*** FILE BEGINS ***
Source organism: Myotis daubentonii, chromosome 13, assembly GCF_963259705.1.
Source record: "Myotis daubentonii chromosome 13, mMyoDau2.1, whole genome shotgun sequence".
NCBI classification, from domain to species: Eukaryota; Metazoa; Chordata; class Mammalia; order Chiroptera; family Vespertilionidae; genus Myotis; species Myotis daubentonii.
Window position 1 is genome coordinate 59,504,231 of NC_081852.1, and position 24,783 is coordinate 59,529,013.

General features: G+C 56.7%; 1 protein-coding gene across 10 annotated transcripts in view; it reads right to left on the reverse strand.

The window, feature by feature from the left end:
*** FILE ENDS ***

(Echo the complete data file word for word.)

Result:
Source organism: Myotis daubentonii, chromosome 13, assembly GCF_963259705.1.
Source record: "Myotis daubentonii chromosome 13, mMyoDau2.1, whole genome shotgun sequence".
NCBI classification, from domain to species: Eukaryota; Metazoa; Chordata; class Mammalia; order Chiroptera; family Vespertilionidae; genus Myotis; species Myotis daubentonii.
Window position 1 is genome coordinate 59,504,231 of NC_081852.1, and position 24,783 is coordinate 59,529,013.

General features: G+C 56.7%; 1 protein-coding gene across 10 annotated transcripts in view; it reads right to left on the reverse strand.

The window, feature by feature from the left end: